The following six examples are taken from Google Books:
Now that they were up close, it was clear that one section of the wall was glowing a much deeper green than the rest. Jack moved next to her and placed his hand against the marble. He ran his fingers up and down, but didn't feel a seam.
The wall was glowing like I remembered, but, there was something different about it. There was a large pair of eyes staring at me. They were glowing with the wall imprinted into it like it was camouflaged. I backed away from the eyes.
More bosses were coming, blowing their horns, trampling the damned who had gathered to see what all the fuss was about. Sam turned back to the wall. At last he saw it. The door, set into a recess in the wall, was glowing with red light.
I watched as the wall glowed first with a bright green for a couple of seconds. Then the green vanished shortly afterwards and it changed to a bright yellow glow that remained constant. Suddenly, without warning, the eye activated again.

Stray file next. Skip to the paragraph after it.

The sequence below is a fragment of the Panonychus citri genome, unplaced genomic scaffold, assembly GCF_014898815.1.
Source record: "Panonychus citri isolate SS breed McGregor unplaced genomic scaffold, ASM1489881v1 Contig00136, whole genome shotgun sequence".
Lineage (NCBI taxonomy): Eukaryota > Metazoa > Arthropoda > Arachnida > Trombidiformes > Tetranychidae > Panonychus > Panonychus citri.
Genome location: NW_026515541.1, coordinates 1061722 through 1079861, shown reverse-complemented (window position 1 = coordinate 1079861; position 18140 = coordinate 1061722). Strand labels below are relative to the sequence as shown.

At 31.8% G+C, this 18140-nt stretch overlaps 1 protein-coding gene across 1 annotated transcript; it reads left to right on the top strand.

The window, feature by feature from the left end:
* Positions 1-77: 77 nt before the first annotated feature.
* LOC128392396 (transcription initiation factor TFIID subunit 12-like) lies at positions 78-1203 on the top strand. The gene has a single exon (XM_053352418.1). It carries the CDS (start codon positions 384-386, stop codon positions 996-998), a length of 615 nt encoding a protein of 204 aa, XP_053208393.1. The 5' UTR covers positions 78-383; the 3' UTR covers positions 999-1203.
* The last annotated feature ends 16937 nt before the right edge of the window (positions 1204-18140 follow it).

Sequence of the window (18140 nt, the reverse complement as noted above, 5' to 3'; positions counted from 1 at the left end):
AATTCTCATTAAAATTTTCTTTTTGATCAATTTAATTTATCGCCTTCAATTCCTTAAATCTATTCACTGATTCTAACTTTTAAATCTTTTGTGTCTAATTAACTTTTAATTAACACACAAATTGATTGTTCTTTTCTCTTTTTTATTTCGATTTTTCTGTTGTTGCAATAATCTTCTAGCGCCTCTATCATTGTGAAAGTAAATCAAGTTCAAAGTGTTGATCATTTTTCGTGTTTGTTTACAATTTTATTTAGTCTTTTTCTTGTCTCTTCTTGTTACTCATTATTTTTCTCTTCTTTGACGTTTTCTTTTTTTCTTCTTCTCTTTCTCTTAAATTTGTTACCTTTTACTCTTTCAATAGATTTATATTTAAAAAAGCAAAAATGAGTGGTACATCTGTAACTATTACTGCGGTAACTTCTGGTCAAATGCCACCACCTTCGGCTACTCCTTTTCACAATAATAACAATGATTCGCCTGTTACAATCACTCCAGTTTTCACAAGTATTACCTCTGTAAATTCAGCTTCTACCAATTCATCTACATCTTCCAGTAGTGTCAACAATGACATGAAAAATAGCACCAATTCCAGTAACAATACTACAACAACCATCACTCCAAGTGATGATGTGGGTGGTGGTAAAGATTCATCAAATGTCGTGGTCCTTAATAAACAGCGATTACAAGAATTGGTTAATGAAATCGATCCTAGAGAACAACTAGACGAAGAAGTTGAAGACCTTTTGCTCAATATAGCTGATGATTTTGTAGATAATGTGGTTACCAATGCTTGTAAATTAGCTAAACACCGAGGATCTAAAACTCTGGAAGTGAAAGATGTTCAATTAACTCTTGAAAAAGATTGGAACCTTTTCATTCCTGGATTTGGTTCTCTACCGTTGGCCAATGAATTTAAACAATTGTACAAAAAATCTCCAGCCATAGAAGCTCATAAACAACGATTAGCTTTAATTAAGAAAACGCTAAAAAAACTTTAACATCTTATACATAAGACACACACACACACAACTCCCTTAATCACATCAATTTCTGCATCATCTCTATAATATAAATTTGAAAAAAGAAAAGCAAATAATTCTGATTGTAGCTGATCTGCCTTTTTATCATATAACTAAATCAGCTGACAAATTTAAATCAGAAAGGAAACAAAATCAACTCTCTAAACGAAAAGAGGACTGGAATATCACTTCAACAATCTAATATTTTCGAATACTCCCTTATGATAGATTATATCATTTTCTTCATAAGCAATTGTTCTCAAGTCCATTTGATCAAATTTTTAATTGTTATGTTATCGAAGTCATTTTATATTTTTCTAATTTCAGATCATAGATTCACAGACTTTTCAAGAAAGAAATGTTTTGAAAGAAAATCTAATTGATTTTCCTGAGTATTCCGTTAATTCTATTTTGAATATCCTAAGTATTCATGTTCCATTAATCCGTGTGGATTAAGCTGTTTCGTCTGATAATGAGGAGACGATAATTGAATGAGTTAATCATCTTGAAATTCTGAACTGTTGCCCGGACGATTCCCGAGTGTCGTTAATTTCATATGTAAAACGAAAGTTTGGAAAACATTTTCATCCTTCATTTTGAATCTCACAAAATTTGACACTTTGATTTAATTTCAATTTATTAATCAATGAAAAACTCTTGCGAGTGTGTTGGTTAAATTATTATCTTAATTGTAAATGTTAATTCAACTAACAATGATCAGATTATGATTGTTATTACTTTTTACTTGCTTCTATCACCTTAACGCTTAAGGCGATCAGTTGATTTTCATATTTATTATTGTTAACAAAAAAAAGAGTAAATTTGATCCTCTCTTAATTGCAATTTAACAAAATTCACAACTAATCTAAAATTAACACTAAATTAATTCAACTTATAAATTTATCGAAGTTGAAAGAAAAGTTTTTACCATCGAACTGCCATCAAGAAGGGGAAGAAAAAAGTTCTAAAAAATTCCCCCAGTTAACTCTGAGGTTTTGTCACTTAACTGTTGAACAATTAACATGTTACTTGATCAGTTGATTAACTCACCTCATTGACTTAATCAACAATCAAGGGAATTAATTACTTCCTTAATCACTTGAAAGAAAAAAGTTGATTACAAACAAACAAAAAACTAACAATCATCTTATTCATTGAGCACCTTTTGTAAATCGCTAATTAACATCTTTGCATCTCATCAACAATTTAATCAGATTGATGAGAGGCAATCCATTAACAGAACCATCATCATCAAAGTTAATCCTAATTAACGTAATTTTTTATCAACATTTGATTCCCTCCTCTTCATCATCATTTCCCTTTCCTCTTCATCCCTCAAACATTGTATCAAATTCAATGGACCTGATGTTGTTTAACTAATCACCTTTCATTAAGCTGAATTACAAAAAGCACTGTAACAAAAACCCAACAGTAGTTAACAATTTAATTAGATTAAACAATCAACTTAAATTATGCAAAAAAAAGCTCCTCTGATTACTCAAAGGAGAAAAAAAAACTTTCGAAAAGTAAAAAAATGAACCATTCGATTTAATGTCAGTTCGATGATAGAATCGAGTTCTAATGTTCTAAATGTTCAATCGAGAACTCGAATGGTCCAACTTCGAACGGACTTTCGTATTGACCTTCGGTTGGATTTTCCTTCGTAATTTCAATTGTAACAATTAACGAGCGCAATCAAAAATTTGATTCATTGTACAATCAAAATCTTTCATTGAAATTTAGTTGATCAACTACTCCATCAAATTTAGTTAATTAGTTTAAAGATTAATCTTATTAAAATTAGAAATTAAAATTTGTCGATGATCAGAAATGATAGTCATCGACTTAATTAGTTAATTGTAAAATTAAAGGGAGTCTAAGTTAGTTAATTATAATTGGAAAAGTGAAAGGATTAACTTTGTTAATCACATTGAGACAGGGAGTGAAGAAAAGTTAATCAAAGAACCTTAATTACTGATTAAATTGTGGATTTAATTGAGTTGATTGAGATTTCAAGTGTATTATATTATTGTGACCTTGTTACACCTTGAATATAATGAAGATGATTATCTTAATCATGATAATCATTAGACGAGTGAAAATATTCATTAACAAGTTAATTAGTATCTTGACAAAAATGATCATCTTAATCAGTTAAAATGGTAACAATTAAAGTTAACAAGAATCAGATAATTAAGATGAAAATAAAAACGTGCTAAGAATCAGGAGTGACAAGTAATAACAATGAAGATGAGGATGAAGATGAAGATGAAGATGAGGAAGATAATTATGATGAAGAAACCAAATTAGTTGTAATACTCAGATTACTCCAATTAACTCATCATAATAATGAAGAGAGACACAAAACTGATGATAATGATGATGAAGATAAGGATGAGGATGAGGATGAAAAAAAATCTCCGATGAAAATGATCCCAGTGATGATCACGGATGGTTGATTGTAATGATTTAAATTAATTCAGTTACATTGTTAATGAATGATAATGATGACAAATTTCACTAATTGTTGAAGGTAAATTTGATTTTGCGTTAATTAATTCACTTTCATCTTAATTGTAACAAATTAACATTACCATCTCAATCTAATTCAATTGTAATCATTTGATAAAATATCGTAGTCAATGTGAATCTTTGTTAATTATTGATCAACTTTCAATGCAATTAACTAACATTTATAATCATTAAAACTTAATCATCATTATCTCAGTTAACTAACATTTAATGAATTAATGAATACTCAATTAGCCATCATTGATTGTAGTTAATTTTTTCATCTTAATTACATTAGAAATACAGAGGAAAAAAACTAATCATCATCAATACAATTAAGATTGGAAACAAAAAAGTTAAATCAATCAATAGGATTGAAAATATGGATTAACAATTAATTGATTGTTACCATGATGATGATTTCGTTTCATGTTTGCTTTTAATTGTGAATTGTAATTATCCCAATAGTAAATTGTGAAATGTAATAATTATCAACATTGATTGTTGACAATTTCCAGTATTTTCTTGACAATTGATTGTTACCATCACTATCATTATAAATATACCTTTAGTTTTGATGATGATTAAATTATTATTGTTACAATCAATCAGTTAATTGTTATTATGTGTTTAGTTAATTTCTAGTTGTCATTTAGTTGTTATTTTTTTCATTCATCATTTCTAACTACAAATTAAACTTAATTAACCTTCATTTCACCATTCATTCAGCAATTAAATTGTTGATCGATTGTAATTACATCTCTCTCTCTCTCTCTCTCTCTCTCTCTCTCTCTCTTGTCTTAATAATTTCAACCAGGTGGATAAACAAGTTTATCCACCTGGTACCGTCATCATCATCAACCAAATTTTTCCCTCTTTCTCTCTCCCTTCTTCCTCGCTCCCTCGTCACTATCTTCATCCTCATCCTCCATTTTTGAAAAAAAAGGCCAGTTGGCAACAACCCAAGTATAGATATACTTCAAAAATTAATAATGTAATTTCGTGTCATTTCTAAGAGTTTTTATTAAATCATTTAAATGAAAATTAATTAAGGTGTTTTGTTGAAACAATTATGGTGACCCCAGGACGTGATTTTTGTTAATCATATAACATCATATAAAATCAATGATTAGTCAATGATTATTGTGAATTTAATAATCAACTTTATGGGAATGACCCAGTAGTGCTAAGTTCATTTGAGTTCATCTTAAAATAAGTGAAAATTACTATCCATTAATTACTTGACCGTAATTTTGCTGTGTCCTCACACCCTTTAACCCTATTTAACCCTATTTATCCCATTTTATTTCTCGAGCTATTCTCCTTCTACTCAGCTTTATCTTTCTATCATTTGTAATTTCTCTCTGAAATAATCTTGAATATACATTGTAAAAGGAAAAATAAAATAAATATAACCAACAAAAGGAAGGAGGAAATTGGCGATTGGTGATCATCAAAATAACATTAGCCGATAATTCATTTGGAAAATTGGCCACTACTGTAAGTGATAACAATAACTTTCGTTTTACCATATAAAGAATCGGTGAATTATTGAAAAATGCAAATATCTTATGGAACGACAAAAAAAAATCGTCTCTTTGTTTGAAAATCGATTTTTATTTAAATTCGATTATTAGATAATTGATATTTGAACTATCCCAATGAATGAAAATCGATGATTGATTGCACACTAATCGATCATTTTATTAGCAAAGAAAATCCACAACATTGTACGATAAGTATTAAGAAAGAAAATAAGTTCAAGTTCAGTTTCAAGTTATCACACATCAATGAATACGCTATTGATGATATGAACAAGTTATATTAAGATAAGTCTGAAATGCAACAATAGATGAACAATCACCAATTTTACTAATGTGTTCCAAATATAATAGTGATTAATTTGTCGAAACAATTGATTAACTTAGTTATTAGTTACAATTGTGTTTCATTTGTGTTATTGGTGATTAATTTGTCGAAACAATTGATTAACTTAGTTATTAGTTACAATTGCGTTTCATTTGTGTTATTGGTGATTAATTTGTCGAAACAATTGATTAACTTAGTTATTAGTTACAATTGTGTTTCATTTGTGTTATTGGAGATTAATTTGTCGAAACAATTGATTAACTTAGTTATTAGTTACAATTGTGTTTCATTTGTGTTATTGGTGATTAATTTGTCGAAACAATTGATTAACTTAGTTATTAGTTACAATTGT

When his hand made contact, that part of the wall glowed around the exact outline of his hand. He pushed against the wall. It was hard and resisted the force he put upon its surface.
Wall lights flickered and came to life. At the bottom of the stairs, he stopped before a metal door with oversized rivets and bolts around the edges. A small, red light behind a glass bubble protruding from the wall glowed like an evil eye.
I think all these glows share a lexical aspect of activity.
But in these examples, I'm not sure how the imperfective and perfective aspects bear on the semantics. To me, both would basically mean the same in the given context.
I couldn't find any reason one aspect would be preferred over the other. Does the perfectivity matter that much in the semantics of these six examples?
In the fifth example, the difference would be obvious. With the perfective aspect, glow occurs after made contact. With the imperfective aspect, it would make no sense because the sentence is intended to mean the wall can glow after the contact.